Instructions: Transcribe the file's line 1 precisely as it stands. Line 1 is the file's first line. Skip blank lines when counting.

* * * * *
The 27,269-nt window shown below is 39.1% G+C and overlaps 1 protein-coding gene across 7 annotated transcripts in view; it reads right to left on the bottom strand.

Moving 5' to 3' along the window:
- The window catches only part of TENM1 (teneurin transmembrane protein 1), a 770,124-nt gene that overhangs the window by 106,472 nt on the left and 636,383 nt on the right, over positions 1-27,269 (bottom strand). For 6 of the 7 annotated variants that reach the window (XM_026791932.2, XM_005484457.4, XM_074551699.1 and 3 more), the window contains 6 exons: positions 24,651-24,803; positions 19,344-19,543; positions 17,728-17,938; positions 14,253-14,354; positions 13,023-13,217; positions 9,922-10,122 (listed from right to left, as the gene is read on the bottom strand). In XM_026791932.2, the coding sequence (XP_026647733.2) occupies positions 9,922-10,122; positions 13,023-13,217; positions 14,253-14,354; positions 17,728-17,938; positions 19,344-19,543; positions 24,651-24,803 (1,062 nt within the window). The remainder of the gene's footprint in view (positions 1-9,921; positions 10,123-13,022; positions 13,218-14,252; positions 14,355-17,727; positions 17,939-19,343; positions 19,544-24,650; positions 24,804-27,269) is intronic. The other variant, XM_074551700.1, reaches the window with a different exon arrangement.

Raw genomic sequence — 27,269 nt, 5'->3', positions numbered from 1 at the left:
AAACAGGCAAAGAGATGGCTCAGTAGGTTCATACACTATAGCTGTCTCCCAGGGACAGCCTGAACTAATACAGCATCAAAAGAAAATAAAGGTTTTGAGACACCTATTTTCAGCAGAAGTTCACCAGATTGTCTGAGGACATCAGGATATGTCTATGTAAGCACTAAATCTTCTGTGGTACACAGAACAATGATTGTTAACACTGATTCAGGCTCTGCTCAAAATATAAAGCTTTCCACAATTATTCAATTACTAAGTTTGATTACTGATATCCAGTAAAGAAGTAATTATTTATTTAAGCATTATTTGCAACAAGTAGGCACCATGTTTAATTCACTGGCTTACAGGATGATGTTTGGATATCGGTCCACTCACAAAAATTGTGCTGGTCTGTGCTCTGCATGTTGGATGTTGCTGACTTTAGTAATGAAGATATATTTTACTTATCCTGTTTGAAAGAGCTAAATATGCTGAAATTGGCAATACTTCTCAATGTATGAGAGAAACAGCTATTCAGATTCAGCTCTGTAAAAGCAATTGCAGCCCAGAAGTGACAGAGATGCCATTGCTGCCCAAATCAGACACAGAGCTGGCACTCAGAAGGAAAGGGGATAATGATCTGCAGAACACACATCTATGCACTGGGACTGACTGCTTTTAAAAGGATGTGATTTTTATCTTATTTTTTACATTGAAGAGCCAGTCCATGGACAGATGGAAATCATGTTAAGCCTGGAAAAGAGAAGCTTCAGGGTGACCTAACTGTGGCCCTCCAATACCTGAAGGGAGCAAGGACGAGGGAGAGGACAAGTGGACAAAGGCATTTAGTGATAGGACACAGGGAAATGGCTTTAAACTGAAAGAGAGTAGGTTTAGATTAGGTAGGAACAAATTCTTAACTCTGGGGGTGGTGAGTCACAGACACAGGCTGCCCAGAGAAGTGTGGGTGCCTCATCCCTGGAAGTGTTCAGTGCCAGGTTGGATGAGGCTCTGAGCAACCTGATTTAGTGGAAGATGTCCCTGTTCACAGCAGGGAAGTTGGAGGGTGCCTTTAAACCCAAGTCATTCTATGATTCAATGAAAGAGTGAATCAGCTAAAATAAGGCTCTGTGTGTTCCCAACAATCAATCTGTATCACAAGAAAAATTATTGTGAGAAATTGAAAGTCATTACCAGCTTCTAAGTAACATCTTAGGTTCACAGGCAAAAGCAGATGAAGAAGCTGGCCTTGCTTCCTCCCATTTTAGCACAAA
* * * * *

The 27,269-nt window shown below is 39.1% G+C and overlaps 1 protein-coding gene across 7 annotated transcripts in view; it reads right to left on the bottom strand.